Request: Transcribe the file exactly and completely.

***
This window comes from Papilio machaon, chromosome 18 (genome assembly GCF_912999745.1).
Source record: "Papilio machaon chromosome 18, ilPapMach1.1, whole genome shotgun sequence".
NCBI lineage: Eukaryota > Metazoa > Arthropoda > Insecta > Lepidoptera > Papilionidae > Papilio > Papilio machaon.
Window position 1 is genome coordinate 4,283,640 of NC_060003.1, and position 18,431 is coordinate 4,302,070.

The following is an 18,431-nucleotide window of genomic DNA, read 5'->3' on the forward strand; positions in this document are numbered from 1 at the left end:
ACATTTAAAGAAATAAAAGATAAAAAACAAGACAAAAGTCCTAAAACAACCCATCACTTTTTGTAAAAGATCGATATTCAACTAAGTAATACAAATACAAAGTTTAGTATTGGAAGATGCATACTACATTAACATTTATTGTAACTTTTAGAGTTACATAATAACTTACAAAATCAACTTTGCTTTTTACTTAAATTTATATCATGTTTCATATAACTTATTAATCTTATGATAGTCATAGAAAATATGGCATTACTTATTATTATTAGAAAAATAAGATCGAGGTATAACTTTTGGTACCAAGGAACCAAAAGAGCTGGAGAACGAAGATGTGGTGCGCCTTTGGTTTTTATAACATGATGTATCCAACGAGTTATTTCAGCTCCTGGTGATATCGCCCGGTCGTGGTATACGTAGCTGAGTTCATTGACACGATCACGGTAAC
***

This window comes from Papilio machaon, chromosome 18 (genome assembly GCF_912999745.1).
Source record: "Papilio machaon chromosome 18, ilPapMach1.1, whole genome shotgun sequence".
NCBI lineage: Eukaryota > Metazoa > Arthropoda > Insecta > Lepidoptera > Papilionidae > Papilio > Papilio machaon.
Window position 1 is genome coordinate 4,283,640 of NC_060003.1, and position 18,431 is coordinate 4,302,070.

The following is an 18,431-nucleotide window of genomic DNA, read 5'->3' on the forward strand; positions in this document are numbered from 1 at the left end:
ACATTTAAAGAAATAAAAGATAAAAAACAAGACAAAAGTCCTAAAACAACCCATCACTTTTTGTAAAAGATCGATATTCAACTAAGTAATACAAATACAAAGTTTAGTATTGGAAGATGCATACTACATTAACATTTATTGTAACTTTTAGAGTTACATAATAACTTACAAAATCAACTTTGCTTTTTACTTAAATTTATATCATGTTTCATATAACTTATTAATCTTATGATAGTCATAGAAAATATGGCATTACTTATTATTATTAGAAAAATAAGATCGAGGTATAACTTTTGGTACCAAGGAACCAAAAGAGCTGGAGAACGAAGATGTGGTGCGCCTTTGGTTTTTATAACATGATGTATCCAACGAGTTATTTCAGCTCCTGGTGATATCGCCCGGTCGTGGTATACGTAGCTGAGTTCATTGACACGATCACGGTAAC